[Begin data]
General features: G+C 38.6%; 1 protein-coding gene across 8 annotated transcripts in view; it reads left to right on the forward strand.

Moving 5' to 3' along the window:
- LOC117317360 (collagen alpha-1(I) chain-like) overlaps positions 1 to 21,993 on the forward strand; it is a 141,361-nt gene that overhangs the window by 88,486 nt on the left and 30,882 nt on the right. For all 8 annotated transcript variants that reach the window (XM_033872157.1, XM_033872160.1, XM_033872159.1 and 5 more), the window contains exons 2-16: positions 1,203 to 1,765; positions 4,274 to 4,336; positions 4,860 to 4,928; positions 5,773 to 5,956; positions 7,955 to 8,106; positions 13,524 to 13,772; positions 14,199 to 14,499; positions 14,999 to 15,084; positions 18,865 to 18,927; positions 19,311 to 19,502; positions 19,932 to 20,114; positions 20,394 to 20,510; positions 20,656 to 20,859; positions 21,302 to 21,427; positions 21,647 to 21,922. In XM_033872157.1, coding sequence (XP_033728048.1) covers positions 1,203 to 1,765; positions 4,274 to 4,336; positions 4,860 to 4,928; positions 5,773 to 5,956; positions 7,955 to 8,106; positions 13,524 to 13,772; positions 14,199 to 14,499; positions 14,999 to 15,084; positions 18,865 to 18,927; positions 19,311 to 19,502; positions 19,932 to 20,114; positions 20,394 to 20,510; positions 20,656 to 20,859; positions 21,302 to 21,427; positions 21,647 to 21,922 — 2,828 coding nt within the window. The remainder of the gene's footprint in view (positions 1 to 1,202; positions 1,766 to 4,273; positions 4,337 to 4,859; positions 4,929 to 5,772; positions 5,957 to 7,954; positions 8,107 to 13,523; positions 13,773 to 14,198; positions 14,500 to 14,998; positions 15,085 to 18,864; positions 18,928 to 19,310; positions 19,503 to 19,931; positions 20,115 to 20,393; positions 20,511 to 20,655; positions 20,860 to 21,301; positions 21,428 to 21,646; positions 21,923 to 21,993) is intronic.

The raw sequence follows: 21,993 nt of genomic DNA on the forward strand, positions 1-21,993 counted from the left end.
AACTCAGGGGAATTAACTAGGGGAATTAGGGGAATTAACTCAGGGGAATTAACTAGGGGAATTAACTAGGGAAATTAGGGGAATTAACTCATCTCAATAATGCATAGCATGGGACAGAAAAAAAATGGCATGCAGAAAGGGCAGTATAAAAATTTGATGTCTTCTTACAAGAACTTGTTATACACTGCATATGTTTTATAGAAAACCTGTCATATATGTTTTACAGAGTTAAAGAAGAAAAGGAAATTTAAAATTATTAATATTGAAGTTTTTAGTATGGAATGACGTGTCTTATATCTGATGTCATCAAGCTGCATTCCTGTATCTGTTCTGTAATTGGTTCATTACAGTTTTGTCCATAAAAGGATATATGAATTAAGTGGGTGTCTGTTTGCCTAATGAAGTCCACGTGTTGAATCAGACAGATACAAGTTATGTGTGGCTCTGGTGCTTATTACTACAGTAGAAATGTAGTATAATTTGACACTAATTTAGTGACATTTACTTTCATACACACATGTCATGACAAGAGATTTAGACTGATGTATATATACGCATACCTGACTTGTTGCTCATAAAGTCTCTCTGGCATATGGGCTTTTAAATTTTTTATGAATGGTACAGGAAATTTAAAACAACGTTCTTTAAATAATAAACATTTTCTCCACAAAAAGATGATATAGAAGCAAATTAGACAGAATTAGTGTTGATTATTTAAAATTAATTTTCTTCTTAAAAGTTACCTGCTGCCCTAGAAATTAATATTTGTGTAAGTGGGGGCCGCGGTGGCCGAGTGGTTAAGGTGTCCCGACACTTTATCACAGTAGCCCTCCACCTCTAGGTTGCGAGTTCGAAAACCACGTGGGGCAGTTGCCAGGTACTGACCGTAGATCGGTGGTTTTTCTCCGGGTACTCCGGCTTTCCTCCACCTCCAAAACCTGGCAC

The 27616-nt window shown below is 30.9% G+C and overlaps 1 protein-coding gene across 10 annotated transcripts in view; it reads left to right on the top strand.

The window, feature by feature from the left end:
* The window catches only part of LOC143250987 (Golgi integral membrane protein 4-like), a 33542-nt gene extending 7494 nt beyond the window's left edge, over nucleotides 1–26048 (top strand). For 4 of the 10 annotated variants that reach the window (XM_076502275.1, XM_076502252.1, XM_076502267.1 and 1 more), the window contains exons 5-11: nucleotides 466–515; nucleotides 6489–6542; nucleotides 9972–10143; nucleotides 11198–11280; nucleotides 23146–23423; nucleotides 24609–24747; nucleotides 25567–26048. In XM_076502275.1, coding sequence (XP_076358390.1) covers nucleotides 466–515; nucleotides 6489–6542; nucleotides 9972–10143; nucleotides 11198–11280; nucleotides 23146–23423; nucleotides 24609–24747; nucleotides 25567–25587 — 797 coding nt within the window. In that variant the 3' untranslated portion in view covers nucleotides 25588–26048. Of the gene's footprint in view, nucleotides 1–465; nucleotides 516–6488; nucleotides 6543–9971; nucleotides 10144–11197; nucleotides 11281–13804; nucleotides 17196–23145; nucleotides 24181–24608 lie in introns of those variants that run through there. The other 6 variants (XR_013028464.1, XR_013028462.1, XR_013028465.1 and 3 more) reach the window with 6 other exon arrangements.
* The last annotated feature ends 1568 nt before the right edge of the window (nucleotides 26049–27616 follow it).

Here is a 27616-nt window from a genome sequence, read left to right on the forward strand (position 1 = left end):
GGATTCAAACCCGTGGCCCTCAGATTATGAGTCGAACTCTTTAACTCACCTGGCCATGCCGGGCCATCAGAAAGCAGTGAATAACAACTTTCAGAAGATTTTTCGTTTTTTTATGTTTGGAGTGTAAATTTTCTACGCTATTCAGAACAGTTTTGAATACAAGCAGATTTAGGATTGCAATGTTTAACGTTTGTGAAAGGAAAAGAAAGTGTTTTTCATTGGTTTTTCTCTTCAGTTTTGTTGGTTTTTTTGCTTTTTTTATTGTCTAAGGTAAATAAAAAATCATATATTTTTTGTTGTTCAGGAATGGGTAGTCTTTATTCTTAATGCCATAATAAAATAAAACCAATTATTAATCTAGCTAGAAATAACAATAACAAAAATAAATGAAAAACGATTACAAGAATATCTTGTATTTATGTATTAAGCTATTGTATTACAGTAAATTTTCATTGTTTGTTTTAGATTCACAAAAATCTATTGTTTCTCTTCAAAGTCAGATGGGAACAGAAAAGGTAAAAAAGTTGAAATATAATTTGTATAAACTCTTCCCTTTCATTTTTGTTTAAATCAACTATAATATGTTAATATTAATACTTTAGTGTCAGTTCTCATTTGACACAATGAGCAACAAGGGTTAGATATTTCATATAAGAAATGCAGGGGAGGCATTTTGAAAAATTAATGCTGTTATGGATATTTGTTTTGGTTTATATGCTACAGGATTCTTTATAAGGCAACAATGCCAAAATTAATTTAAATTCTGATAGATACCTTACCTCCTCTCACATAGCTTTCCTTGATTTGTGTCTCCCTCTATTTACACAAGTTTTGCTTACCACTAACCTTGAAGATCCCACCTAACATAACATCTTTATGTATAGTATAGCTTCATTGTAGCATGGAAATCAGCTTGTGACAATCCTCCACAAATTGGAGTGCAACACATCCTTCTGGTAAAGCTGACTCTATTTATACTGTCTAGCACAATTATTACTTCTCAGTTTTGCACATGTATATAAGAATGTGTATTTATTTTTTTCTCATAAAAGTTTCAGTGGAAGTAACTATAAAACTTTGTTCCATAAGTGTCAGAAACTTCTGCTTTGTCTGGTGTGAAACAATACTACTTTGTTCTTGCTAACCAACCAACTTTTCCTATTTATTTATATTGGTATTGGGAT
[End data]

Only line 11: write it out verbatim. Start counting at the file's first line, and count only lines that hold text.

GGATTCAAACCCGTGGCCCTCAGATTATGAGTCGAACTCTTTAACTCACCTGGCCATGCCGGGCCATCAGAAAGCAGTGAATAACAACTTTCAGAAGATTTTTCGTTTTTTTATGTTTGGAGTGTAAATTTTCTACGCTATTCAGAACAGTTTTGAATACAAGCAGATTTAGGATTGCAATGTTTAACGTTTGTGAAAGGAAAAGAAAGTGTTTTTCATTGGTTTTTCTCTTCAGTTTTGTTGGTTTTTTTGCTTTTTTTATTGTCTAAGGTAAATAAAAAATCATATATTTTTTGTTGTTCAGGAATGGGTAGTCTTTATTCTTAATGCCATAATAAAATAAAACCAATTATTAATCTAGCTAGAAATAACAATAACAAAAATAAATGAAAAACGATTACAAGAATATCTTGTATTTATGTATTAAGCTATTGTATTACAGTAAATTTTCATTGTTTGTTTTAGATTCACAAAAATCTATTGTTTCTCTTCAAAGTCAGATGGGAACAGAAAAGGTAAAAAAGTTGAAATATAATTTGTATAAACTCTTCCCTTTCATTTTTGTTTAAATCAACTATAATATGTTAATATTAATACTTTAGTGTCAGTTCTCATTTGACACAATGAGCAACAAGGGTTAGATATTTCATATAAGAAATGCAGGGGAGGCATTTTGAAAAATTAATGCTGTTATGGATATTTGTTTTGGTTTATATGCTACAGGATTCTTTATAAGGCAACAATGCCAAAATTAATTTAAATTCTGATAGATACCTTACCTCCTCTCACATAGCTTTCCTTGATTTGTGTCTCCCTCTATTTACACAAGTTTTGCTTACCACTAACCTTGAAGATCCCACCTAACATAACATCTTTATGTATAGTATAGCTTCATTGTAGCATGGAAATCAGCTTGTGACAATCCTCCACAAATTGGAGTGCAACACATCCTTCTGGTAAAGCTGACTCTATTTATACTGTCTAGCACAATTATTACTTCTCAGTTTTGCACATGTATATAAGAATGTGTATTTATTTTTTTCTCATAAAAGTTTCAGTGGAAGTAACTATAAAACTTTGTTCCATAAGTGTCAGAAACTTCTGCTTTGTCTGGTGTGAAACAATACTACTTTGTTCTTGCTAACCAACCAACTTTTCCTATTTATTTATATTGGTATTGGGAT